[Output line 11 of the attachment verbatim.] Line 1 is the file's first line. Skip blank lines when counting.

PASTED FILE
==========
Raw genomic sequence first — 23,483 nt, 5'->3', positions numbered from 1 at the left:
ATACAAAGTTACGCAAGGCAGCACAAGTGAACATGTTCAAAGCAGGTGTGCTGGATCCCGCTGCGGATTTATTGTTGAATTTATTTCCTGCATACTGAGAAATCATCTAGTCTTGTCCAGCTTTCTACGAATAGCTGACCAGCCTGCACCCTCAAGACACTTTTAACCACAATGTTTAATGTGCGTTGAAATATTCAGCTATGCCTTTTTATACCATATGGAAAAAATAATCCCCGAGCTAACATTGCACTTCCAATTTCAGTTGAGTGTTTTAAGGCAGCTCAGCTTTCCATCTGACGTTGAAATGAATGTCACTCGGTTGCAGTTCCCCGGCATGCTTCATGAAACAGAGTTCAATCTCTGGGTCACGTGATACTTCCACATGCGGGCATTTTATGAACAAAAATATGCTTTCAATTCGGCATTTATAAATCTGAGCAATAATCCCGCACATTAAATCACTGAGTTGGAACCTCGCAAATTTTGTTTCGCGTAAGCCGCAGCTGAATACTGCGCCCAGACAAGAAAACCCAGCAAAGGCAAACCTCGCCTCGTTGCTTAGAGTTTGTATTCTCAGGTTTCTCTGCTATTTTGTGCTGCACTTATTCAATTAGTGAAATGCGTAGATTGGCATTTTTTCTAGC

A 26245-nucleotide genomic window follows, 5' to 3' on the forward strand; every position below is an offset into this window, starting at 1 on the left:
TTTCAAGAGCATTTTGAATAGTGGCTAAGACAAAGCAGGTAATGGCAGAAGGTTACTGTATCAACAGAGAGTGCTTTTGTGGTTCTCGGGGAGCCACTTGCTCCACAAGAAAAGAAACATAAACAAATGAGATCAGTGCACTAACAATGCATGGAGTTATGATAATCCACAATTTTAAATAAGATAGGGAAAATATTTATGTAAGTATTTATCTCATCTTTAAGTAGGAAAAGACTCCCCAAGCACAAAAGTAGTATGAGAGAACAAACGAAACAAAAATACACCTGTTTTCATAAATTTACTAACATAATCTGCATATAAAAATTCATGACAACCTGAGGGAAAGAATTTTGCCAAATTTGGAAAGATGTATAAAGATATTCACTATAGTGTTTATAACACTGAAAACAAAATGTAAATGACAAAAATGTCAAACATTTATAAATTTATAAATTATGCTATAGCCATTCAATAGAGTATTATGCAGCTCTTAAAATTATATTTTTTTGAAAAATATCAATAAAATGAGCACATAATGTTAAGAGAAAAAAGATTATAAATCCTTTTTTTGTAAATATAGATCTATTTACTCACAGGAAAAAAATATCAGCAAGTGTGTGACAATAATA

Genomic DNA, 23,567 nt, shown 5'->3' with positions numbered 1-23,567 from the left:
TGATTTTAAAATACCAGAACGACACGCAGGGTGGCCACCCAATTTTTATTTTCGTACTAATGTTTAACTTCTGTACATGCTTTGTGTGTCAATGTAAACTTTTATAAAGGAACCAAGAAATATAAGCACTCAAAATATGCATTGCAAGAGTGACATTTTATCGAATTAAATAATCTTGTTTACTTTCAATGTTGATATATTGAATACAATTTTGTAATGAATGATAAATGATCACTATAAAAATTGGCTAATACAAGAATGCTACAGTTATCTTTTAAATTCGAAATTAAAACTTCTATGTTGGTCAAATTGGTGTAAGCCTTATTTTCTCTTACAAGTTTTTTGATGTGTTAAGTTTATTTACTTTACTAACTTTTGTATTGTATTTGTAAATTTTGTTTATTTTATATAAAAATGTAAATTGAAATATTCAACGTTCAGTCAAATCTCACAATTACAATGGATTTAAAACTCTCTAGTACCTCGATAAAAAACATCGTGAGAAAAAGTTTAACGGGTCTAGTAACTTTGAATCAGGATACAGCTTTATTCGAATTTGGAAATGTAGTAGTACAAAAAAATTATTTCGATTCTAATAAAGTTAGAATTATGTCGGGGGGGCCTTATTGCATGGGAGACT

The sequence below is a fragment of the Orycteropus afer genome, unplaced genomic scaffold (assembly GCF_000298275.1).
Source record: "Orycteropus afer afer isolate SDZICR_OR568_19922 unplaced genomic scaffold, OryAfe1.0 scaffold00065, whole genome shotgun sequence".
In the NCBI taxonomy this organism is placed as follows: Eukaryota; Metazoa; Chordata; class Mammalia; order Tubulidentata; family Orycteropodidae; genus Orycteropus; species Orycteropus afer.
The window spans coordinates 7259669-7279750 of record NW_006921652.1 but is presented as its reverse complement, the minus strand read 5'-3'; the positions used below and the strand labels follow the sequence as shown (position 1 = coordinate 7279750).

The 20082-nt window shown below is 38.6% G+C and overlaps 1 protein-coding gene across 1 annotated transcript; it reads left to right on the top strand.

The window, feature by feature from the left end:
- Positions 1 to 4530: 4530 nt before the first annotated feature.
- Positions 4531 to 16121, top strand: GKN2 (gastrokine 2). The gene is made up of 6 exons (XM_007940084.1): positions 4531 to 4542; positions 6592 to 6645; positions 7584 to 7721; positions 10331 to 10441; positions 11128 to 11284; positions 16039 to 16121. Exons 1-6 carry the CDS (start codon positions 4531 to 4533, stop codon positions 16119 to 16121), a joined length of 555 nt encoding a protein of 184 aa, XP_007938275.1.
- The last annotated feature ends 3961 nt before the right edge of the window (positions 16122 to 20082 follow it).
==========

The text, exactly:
The 20082-nt window shown below is 38.6% G+C and overlaps 1 protein-coding gene across 1 annotated transcript; it reads left to right on the top strand.